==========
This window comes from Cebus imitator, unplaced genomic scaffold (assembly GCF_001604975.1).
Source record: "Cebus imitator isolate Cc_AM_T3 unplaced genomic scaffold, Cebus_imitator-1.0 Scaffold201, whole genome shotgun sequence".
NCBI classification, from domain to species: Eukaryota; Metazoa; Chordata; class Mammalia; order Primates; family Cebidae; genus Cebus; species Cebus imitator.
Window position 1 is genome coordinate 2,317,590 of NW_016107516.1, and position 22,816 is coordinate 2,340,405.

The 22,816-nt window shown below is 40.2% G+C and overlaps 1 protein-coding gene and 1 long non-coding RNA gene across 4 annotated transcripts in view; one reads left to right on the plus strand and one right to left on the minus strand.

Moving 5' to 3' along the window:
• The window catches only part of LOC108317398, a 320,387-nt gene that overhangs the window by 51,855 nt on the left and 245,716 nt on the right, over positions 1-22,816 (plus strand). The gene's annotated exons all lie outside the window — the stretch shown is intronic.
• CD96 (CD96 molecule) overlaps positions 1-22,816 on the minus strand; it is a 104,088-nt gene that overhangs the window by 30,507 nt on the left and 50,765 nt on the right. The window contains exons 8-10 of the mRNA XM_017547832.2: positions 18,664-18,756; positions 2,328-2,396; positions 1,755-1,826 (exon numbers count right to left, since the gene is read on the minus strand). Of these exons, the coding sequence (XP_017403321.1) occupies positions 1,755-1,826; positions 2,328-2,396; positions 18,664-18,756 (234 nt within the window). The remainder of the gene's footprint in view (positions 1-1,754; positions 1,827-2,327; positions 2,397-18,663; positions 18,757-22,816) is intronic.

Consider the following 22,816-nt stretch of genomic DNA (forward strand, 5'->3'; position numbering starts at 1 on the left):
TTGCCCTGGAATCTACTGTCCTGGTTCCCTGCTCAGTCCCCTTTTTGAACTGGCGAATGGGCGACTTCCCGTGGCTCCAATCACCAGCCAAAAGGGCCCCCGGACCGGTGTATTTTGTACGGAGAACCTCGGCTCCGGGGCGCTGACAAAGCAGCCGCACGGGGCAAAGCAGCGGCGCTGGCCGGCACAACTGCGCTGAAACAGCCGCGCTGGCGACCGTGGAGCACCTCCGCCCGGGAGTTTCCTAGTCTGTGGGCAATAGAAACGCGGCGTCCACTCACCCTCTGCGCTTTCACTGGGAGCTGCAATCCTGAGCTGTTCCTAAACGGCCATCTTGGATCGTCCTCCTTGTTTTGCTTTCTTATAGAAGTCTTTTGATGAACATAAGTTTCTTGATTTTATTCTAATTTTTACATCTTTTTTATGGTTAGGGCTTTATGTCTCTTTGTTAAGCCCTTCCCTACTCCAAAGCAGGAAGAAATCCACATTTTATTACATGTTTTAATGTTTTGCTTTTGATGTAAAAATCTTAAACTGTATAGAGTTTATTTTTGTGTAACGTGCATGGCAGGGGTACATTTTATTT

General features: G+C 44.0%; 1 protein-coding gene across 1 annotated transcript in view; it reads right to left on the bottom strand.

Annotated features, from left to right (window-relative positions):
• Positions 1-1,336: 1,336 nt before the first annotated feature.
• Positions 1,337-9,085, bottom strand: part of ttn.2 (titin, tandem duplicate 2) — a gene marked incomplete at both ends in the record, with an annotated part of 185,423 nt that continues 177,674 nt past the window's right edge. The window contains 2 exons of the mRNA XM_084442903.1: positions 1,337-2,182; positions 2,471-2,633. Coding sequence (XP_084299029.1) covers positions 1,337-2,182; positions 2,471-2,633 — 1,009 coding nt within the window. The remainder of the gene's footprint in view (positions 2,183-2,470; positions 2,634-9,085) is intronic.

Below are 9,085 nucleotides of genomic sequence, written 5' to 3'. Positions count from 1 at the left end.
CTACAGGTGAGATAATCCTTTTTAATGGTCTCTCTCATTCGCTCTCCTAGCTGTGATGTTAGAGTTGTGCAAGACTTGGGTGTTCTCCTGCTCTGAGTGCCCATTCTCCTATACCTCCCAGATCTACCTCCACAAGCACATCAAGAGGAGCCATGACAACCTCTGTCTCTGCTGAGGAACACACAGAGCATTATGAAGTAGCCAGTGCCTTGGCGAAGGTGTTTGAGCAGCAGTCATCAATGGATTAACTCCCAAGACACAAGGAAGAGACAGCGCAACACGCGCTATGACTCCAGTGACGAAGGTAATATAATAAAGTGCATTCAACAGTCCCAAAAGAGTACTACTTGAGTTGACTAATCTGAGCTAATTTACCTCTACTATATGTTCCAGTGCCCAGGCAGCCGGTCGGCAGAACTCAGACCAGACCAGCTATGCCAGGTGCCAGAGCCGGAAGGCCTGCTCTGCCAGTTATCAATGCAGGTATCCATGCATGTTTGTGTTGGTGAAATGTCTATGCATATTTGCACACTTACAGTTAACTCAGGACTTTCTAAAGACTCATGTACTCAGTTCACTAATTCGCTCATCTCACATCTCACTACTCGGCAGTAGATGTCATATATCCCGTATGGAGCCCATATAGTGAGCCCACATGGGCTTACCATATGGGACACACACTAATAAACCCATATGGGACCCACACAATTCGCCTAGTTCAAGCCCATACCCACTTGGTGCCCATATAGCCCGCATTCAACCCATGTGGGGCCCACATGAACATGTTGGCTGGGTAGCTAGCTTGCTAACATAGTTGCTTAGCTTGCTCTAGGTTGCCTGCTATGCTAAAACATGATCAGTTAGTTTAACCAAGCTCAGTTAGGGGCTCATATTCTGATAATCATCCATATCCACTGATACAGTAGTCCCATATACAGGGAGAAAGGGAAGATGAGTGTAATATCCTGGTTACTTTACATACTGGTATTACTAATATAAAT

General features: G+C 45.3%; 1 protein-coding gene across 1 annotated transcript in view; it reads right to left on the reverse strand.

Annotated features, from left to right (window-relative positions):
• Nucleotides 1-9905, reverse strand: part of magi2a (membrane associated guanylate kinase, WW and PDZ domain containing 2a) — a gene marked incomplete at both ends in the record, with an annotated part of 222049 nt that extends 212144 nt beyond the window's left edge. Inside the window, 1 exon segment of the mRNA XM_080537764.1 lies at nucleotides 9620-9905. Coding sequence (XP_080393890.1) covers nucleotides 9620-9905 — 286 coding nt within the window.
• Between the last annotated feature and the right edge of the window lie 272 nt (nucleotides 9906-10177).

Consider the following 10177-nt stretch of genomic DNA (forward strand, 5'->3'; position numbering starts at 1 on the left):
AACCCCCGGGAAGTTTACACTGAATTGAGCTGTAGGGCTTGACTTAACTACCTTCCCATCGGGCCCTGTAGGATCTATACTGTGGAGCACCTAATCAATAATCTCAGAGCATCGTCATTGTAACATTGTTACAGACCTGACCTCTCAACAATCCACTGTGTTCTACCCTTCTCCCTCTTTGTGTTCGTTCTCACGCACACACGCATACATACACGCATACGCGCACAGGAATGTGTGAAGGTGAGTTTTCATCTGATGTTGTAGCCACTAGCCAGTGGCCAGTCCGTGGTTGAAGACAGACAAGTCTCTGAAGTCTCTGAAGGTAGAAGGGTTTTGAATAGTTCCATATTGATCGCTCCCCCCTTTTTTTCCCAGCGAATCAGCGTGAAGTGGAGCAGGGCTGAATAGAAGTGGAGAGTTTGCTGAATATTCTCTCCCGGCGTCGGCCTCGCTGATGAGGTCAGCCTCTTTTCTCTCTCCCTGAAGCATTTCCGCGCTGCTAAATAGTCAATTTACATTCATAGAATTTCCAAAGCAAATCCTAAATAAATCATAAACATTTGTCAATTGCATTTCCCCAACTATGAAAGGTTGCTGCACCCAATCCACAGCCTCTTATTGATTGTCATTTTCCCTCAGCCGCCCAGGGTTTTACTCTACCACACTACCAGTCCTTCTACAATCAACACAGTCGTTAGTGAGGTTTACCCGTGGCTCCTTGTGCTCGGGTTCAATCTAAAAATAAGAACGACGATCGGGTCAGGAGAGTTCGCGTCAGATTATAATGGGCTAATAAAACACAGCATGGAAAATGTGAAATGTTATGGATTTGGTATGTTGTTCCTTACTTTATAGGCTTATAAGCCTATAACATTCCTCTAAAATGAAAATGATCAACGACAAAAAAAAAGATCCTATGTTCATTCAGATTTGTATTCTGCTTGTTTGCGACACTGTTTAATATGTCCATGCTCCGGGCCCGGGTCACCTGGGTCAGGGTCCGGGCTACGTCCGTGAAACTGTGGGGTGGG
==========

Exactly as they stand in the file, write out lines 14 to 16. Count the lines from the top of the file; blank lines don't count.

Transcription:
• Positions 1,337-9,085, bottom strand: part of ttn.2 (titin, tandem duplicate 2) — a gene marked incomplete at both ends in the record, with an annotated part of 185,423 nt that continues 177,674 nt past the window's right edge. The window contains 2 exons of the mRNA XM_084442903.1: positions 1,337-2,182; positions 2,471-2,633. Coding sequence (XP_084299029.1) covers positions 1,337-2,182; positions 2,471-2,633 — 1,009 coding nt within the window. The remainder of the gene's footprint in view (positions 2,183-2,470; positions 2,634-9,085) is intronic.

Below are 9,085 nucleotides of genomic sequence, written 5' to 3'. Positions count from 1 at the left end.
CTACAGGTGAGATAATCCTTTTTAATGGTCTCTCTCATTCGCTCTCCTAGCTGTGATGTTAGAGTTGTGCAAGACTTGGGTGTTCTCCTGCTCTGAGTGCCCATTCTCCTATACCTCCCAGATCTACCTCCACAAGCACATCAAGAGGAGCCATGACAACCTCTGTCTCTGCTGAGGAACACACAGAGCATTATGAAGTAGCCAGTGCCTTGGCGAAGGTGTTTGAGCAGCAGTCATCAATGGATTAACTCCCAAGACACAAGGAAGAGACAGCGCAACACGCGCTATGACTCCAGTGACGAAGGTAATATAATAAAGTGCATTCAACAGTCCCAAAAGAGTACTACTTGAGTTGACTAATCTGAGCTAATTTACCTCTACTATATGTTCCAGTGCCCAGGCAGCCGGTCGGCAGAACTCAGACCAGACCAGCTATGCCAGGTGCCAGAGCCGGAAGGCCTGCTCTGCCAGTTATCAATGCAGGTATCCATGCATGTTTGTGTTGGTGAAATGTCTATGCATATTTGCACACTTACAGTTAACTCAGGACTTTCTAAAGACTCATGTACTCAGTTCACTAATTCGCTCATCTCACATCTCACTACTCGGCAGTAGATGTCATATATCCCGTATGGAGCCCATATAGTGAGCCCACATGGGCTTACCATATGGGACACACACTAATAAACCCATATGGGACCCACACAATTCGCCTAGTTCAAGCCCATACCCACTTGGTGCCCATATAGCCCGCATTCAACCCATGTGGGGCCCACATGAACATGTTGGCTGGGTAGCTAGCTTGCTAACATAGTTGCTTAGCTTGCTCTAGGTTGCCTGCTATGCTAAAACATGATCAGTTAGTTTAACCAAGCTCAGTTAGGGGCTCATATTCTGATAATCATCCATATCCACTGATACAGTAGTCCCATATACAGGGAGAAAGGGAAGATGAGTGTAATATCCTGGTTACTTTACATACTGGTATTACTAATATAAAT